Good news for all you rpm fans out there: legendary German label Trikont are about to release the long-anticipated Pig's Big 78 compilation CD in May.
The release is inspired by the only regular feature on John Peel's latterday Radio 1 broadcasts, where the man Ravenscroft got his wife Sheila to introduce a 78rpm disc to the listeners. (For those too knee-deep in stuff like digital technology to know, 78s were what records were released on before vinyl appeared and put the 10" shellac discs to shame for being too brittle).
Although in many cases this meant a barrage of surface noise due to decades' worth of dust and gunk, the feature attracted a cult following and transported listeners to a time when you'd need to trawl through a bucket of jet-black platters wrapped in brown paper if you wanted to hear the most hip and happening sounds around.
Despite only recently seeing the light of day, The Pig's Big 78: A Beginner's Guide was in the planning stages long before Peel's death in 2004, so the tracklisting is compiled by both John and Sheila. Trikont describe the album as a collection of everything from "English brass bands, schmaltzy dance music and yodelling, to early rock ‘n' roll and traditional music from China and Africa. From comic football sketches to bizarre sound imitations. It's a typical Peel-Mix, making us all too aware of the gap he left behind. Includes an extensive interview with Sheila explaining why she and John chose these particular tracks."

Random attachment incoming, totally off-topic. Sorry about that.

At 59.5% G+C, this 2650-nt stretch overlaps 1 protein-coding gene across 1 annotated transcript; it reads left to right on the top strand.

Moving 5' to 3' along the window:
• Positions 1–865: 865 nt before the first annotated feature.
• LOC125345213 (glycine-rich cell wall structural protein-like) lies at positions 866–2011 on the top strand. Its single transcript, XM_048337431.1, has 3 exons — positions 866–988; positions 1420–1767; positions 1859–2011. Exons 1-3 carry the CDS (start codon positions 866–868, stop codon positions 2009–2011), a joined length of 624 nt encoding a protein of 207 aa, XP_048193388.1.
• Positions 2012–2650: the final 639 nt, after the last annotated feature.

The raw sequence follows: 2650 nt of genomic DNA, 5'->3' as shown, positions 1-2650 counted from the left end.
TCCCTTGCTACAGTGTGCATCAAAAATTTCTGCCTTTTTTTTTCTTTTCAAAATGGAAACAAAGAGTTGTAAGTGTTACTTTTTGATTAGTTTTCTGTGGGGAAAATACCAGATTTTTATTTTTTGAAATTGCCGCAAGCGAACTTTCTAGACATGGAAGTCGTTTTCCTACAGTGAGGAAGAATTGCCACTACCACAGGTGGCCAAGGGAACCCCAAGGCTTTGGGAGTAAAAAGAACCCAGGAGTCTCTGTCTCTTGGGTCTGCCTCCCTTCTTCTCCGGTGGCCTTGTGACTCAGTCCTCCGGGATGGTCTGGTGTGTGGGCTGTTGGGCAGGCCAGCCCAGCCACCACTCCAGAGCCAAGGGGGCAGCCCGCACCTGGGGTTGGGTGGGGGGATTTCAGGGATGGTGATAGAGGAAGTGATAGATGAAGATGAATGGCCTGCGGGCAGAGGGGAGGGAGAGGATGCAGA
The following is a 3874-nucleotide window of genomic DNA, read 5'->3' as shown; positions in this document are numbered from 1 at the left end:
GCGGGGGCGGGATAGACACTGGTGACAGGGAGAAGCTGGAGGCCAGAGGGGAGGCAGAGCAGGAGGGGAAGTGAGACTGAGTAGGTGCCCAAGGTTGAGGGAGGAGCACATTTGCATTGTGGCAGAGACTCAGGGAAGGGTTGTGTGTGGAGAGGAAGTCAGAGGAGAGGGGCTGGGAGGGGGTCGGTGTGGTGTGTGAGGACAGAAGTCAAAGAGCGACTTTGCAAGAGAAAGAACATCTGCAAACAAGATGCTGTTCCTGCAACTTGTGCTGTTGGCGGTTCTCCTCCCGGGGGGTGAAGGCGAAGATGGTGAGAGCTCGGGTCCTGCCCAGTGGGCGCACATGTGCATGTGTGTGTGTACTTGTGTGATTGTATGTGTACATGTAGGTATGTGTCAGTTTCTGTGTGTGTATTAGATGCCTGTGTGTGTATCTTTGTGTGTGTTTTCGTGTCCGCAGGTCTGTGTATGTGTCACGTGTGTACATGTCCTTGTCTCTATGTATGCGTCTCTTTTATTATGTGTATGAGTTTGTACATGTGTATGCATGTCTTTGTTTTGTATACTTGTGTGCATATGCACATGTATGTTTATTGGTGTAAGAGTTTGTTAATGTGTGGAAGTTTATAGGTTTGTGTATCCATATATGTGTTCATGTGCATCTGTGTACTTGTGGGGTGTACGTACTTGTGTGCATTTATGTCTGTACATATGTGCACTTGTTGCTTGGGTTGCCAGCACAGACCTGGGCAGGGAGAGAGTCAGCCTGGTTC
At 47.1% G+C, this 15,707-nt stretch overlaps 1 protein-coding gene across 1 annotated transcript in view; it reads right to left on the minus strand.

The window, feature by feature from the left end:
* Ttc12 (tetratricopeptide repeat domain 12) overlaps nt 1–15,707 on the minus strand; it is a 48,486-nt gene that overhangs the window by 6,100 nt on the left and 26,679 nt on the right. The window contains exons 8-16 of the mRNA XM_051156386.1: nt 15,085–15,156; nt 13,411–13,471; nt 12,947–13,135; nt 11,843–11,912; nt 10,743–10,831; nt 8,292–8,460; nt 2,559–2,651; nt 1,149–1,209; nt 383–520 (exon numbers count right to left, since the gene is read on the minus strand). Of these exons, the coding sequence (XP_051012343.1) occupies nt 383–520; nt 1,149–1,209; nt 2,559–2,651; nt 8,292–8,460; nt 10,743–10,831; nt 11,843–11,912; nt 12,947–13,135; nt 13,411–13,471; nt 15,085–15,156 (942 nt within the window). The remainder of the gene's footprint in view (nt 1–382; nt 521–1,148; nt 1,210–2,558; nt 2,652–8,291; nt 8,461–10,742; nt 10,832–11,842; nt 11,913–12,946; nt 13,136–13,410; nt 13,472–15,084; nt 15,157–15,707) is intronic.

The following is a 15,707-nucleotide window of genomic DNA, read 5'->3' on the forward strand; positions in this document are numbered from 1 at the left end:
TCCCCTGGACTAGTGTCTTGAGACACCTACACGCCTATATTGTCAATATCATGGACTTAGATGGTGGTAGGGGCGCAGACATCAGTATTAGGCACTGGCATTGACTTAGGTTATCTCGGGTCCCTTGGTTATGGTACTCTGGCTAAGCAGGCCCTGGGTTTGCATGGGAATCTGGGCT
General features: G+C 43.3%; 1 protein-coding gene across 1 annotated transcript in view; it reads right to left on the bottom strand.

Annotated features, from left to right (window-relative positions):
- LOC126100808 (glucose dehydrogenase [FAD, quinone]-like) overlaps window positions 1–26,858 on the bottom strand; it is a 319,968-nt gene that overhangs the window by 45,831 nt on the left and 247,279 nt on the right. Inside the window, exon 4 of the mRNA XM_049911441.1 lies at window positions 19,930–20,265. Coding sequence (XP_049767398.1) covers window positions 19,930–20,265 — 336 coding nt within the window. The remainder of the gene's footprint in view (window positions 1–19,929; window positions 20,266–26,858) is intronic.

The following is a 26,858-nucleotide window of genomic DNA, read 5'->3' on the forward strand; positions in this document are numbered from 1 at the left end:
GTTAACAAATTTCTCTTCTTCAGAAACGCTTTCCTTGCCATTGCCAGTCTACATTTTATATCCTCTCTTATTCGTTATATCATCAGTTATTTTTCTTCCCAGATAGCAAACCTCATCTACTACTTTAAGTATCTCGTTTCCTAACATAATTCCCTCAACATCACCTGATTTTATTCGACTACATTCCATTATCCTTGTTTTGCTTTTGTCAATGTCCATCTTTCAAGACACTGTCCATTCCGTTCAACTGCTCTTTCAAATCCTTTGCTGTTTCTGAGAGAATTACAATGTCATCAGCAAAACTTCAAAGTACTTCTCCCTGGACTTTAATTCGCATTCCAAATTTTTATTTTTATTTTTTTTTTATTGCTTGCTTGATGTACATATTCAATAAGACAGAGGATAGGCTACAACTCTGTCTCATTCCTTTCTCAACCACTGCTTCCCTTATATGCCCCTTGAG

And, indeed, it is a testament to the variation of tunes played. At a glance there's some legendary names, for instance ragtime ivory-tinkler Winifred Atwell, blues giant Lightnin' Hopkins, and the showman/uncanny bird-impersonator that John often cited as a hero, Ronnie Ronalde. There's a few other recognisable inclusions too, such as the song by The Three Ginx that Sheila played more than any other, and the original version of 'My Brother Makes The Noises For The Talkies', later covered by The Bonzo Dog Doo-Dah Band. And, of course, there are a few tracks verging on the odd, such as a competition from The Daily Mail inviting readers to guess who the artists are, and some rather disconcertingly realistic impressions of farmyard animals from Freddy Dosh.
Full tracklisting is as follows:
Sheila Ravenscroft (aka The Pig) - Brief Introduction
Olly Oakley (featuring John Peel) - 'The Jovial Huntsman'
Albert Whelan - 'Pass! Shoot!! Goal!!!'
Ray Martin & His Orchestra - 'Blue Tango'
Besses O' The Barn Band - 'Bradford'
Lightnin’ Hopkins - 'Jail House Blues'
Daily Mail Mystery Record - '£1950 For Naming The Artists'
George Lewis And His New Orleans Music - 'Yaaka Hula Hickey Dula'
Mr Billy Williams - 'John, John, Put Your Trousers On'
Elias & His Zig-Zag Jive Flutes - 'Tom Hark'
The Seven ‘Hot’ Air Men - 'Gotta Feelin’ For You'
Unknown performers - Unknown (Cantonese)
Peanuts Wilson - 'Cast Iron Arm'
Winifred Atwell - 'The Charleston'
Freddy Dosh - 'Impressions Part 1 & 2'
Bob Richardson & His Orchestra - '(There Ought To Be) A Moonlight Saving Time'
Clapham & Dwyer - 'A Day’s Broadcasting, Part 1'
Jack White & His Band - 'Maybe'
Earl Bostic - 'Sleep'
Ronnie Ronalde - 'The Yodelling Whistler'
Albert Whelan - 'My Brother Makes The Noises For The Talkies'
The Three Ginx - 'On A Steamer Coming Over'
Sonny Terry - 'Riff And Harmonica Jump'
Miss Agnes Preston - 'Massa’s In De Cold, Cold Ground'
Oh, and by the way, it's probably not that Jack White.